WCS teachers: Students, staff prepared for, meeting 2020-21 challenges

By John Hamilton - jhamilton@wnewsj.com

WILMINGTON — Teachers were prepared for new challenges as they welcomed students back to school this week.

The 2020-21 year for Wilmington City Schools has staff and students required to wear face coverings to prevent further spread of COVID-19 as they head back to school.

Wilmington High School social studies teacher Dillon Oney, starting his sixth year, said it is “refreshing” to see his students after “such a long absence.”

“Getting the chance to reconnect with former students and meet new ones is always the most exciting part of any school year,” said Oney.

He added it was great to see everyone working together to keep each other safe and healthy.

“I understood that the year was going to present new challenges, but just like every year, I was excited to get started,” he said.

While Oney feels excited about meeting a new group of students, he also feels nervous.

“With two young kids at home, I’m (more) worried about bringing something home,” said Oney.

To prep himself, he’s getting extra training done and is familiarizing himself with the new technology to help maintain a better connection.

Oney’s biggest concern is that his students will feel scared, overwhelmed, or confused.

As the year drew closer, Oney hopes that teachers, students and their parents remain patient with one another.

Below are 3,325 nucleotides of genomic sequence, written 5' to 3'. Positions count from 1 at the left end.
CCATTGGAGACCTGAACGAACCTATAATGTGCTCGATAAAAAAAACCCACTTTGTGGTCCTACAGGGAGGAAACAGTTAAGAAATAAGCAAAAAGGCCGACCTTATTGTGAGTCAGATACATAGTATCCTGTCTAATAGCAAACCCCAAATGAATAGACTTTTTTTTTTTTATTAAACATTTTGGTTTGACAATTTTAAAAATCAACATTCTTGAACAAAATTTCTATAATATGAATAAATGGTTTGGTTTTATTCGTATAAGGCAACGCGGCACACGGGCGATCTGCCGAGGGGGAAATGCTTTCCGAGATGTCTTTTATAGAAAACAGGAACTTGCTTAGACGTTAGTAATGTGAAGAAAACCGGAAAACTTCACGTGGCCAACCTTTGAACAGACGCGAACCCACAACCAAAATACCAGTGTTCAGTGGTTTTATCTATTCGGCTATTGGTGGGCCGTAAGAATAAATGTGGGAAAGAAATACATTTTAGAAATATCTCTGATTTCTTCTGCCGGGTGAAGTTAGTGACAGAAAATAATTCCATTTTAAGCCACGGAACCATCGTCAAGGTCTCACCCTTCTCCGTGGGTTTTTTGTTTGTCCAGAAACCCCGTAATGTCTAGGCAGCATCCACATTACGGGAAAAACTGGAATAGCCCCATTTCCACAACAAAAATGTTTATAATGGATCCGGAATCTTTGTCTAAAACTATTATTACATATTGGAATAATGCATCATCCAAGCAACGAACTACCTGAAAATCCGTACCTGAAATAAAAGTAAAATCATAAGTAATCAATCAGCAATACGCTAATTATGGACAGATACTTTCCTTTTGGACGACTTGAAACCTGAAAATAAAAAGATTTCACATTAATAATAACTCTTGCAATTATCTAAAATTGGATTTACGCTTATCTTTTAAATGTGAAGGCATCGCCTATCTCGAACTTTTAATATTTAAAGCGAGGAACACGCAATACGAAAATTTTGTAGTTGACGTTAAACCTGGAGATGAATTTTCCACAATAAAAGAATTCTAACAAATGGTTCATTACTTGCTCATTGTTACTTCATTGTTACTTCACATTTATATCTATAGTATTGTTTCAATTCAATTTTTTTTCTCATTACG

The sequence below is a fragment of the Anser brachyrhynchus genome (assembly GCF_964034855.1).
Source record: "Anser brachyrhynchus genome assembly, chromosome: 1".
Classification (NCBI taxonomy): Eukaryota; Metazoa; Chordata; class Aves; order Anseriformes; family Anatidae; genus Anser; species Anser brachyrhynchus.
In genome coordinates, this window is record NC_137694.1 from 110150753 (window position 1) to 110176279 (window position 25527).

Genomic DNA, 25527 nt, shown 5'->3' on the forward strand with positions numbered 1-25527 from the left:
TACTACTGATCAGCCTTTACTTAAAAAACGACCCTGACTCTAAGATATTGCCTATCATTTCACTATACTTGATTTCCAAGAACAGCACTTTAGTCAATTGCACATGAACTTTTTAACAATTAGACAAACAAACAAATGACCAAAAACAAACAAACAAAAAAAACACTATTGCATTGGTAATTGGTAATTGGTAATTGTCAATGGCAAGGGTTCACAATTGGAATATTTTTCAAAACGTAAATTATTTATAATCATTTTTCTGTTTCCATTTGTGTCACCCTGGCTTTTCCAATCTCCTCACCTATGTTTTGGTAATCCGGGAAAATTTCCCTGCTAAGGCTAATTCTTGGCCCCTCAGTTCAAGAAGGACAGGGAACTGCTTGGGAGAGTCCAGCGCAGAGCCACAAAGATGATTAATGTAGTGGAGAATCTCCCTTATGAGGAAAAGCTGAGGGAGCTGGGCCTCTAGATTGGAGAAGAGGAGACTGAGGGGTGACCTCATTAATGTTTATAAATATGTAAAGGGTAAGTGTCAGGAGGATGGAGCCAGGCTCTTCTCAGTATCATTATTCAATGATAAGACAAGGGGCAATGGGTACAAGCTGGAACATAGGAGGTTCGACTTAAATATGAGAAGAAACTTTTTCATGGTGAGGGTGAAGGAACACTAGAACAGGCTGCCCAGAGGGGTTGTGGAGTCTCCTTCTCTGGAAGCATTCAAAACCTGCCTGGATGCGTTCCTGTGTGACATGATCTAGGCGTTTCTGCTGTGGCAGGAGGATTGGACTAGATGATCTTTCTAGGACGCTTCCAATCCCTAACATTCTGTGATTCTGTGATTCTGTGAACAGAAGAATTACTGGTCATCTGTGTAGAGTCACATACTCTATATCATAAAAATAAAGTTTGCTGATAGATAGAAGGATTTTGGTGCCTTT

“This is new for all of us, and I’m sure there will be mistakes made. As long as we use them to learn and get better, it will all work out fine,” he said.

“I know that the Wilmington community will successfully navigate the confusion we face now by taking things seriously and working together,” said Oney.

Brandy Smith, a kindergarten teacher at Holmes Elementary, is starting her 16th year teaching and is excited to see students and staff back in the building despite the different guidelines and protocols.

“Students did a great job of accepting and respecting the new procedures such as mask-wearing and social distancing,” said Smith.

Smith has also had concerns with her three kids — high school freshman Addyson, fourth-grader Kella and preschooler Laikynn.

“As a teacher and as a parent, I was excited hearing that schools were reopening. School is such a vital part of every child’s success not only academically but also socially and emotionally” said Smith.

But she also had so many questions, uncertainties, and concerns with how this would look for her students at school and for her own kids at home.

“As a parent, each year I do not look forward to seeing our summer fun end, but as a teacher I always look forward to the start of the school year to meet my new students and their families and to be able to see my students from past years. This year those feelings still remain,” she said. “As we know from March, things can change so quickly.”

But Smith feels WCS has done a “great job” putting guidelines into practice.

“My hope for this year is that our WCS community continues to grow stronger through this as we continue to work together to create a safe and fun learning environment for our students,” she said.

A friend of Smith’s recently shared a Facebook post that stated, “Let’s give this school year the opportunity to be awesome. Don’t throw a label or judgement on it before it begins it may just surprise us in big, beautiful ways.”

“I think this statement and of itself says so much more about what I hope for this school year,” said Smith.

For Oney, he’s hoping they’re able to stay open the entire year.

“I also hope that students realize that we are all here to be their support system and their biggest fans,” he said.


By John Hamilton


Reach John Hamilton at 937-382-2574

Reach John Hamilton at 937-382-2574